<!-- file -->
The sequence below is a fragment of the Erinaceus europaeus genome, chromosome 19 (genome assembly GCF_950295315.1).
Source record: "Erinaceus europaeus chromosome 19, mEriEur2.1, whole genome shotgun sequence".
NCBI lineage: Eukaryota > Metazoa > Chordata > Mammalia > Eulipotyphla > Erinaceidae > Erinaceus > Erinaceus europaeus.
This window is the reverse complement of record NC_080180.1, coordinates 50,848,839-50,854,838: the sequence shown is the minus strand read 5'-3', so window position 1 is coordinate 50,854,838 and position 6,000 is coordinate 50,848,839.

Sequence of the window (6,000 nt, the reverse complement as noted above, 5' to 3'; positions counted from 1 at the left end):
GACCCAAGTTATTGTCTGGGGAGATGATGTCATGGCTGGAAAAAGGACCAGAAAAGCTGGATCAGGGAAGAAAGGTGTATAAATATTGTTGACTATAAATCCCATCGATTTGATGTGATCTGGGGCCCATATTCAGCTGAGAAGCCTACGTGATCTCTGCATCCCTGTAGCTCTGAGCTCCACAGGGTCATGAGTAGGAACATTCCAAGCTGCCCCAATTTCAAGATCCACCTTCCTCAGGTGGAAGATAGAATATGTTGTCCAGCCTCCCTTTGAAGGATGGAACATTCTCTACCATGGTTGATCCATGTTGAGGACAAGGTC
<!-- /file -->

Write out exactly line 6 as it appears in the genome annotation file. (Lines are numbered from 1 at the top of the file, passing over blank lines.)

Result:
GACCCAAGTTATTGTCTGGGGAGATGATGTCATGGCTGGAAAAAGGACCAGAAAAGCTGGATCAGGGAAGAAAGGTGTATAAATATTGTTGACTATAAATCCCATCGATTTGATGTGATCTGGGGCCCATATTCAGCTGAGAAGCCTACGTGATCTCTGCATCCCTGTAGCTCTGAGCTCCACAGGGTCATGAGTAGGAACATTCCAAGCTGCCCCAATTTCAAGATCCACCTTCCTCAGGTGGAAGATAGAATATGTTGTCCAGCCTCCCTTTGAAGGATGGAACATTCTCTACCATGGTTGATCCATGTTGAGGACAAGGTC